Tutorial setup

The tutorial series starting with this section will introduce the TF framework given the simple Braitenberg vehicle experiment.

In the Braitenberg experiment, a simple vehicle looks out for a red camera image. In our version, the vehicle is a robot model called Husky. This robot has four wheel motors and a camera sensor. The robot can be controlled via two ROS topics, one for the motors and one for the camera image. In particular via the motor topic, the Husky may be assigned both velocity and rotation. Via the camera topic, camera images can be obtained with about 25fps.

To make the Husky robot detect red colors, the camera image must be analyzed. For this, a very simple neuronal network with only 8 neurons is used. This network can be seen in Fig. 17.


Fig. 17 The neuronal network of the Braitenberg Demo

The data from the camera is divided into red pixels on the right side, red pixels on the left side, as well as green and blue pixels all over the image. This image data is fed into five sensor neurons 0 to 4, shown in light yellow. The reason to have two neurons connected to the right pixels of either side is the technical restriction that a neuron in some simulators can only be either inhibitory or excitatory. The sensor neurons operate on the internal neuron 5 shown in light blue and the actor neurons 6 and 7 shown in green. The voltage of the actor neurons is then to be converted to motor voltages for the robot.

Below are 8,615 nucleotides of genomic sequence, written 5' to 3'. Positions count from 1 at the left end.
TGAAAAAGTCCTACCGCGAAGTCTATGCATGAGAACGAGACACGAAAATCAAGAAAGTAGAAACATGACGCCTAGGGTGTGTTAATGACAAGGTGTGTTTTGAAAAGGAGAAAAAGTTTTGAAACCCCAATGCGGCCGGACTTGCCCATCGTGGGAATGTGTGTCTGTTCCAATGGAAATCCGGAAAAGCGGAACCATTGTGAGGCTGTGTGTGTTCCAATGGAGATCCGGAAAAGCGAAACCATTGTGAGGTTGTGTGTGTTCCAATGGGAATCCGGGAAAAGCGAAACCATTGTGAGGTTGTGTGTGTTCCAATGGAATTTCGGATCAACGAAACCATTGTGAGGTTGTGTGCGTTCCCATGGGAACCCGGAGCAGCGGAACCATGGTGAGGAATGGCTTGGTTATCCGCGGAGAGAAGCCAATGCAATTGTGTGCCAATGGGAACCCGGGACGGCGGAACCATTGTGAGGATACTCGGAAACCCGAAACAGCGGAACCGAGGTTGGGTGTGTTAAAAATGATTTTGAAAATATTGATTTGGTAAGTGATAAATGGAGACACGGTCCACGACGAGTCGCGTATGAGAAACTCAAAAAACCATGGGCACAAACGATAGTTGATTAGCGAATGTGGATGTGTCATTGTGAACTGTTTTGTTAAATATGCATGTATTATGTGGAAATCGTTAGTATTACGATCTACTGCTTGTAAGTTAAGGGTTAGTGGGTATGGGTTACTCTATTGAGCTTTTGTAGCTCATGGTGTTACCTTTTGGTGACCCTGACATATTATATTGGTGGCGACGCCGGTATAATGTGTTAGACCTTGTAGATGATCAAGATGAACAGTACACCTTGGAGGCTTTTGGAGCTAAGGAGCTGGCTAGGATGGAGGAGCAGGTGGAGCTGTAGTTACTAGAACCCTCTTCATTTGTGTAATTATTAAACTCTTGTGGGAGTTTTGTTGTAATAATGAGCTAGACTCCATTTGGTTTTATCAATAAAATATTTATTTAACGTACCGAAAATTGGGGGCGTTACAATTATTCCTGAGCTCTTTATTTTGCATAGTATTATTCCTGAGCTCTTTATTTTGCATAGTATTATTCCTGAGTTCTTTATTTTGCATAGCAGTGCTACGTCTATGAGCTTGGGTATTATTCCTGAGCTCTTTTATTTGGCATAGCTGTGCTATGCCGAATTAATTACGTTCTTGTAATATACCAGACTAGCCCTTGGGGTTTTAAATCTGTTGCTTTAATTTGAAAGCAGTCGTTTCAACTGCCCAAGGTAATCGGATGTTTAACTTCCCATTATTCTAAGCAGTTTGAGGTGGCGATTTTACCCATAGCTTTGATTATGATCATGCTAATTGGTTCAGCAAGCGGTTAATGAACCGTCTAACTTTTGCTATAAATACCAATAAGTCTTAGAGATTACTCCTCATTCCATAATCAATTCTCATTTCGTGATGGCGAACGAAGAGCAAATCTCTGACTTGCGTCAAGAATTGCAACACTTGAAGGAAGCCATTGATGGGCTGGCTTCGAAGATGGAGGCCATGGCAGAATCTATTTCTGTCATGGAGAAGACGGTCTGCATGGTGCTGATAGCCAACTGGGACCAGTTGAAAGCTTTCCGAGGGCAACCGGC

In a typical setting for the TF framework, the neuronal network is already given, i.e. only the transfer functions need to be specified. These functions are shown in Fig. 17 as thick blue arrows. You can see in Fig. 17 the two different kinds of transfer functions, namely transfer functions from the robot sensors to the neuronal network as the blue arrows at the top and vice versa at the bottom.

However, the Husky robot does not offer a topic with the left or right red pixels or the left wheel voltage. Thus, the task of the transfer functions (called TFs for brevity) is to bridge the gap between the neuronal network and the robot. In particular, the image stream as offered by the Husky needs to be analyzed for its right and left red pixels. Conversely, the left wheel and right wheel neuron voltages must be processed by a TF to convert them in a format that the Husky robot can understand.


The task of transfer functions (TFs) is to bridge between the neuronal simulator and the robot (world) simulator.

As a consequence, the Braitenberg demo consists of two TFs. The first Robot2Neuron TF converts the image stream from the Husky robot to spikes for the sensor neurons 0 to 4. A second Neuron2Robot TF converts the wheel neurons voltages back to velocity commands that can be processed by the Husky.

If you have understood the Braitenberg demo, you may want to continue with Writing a BIBI Configuration.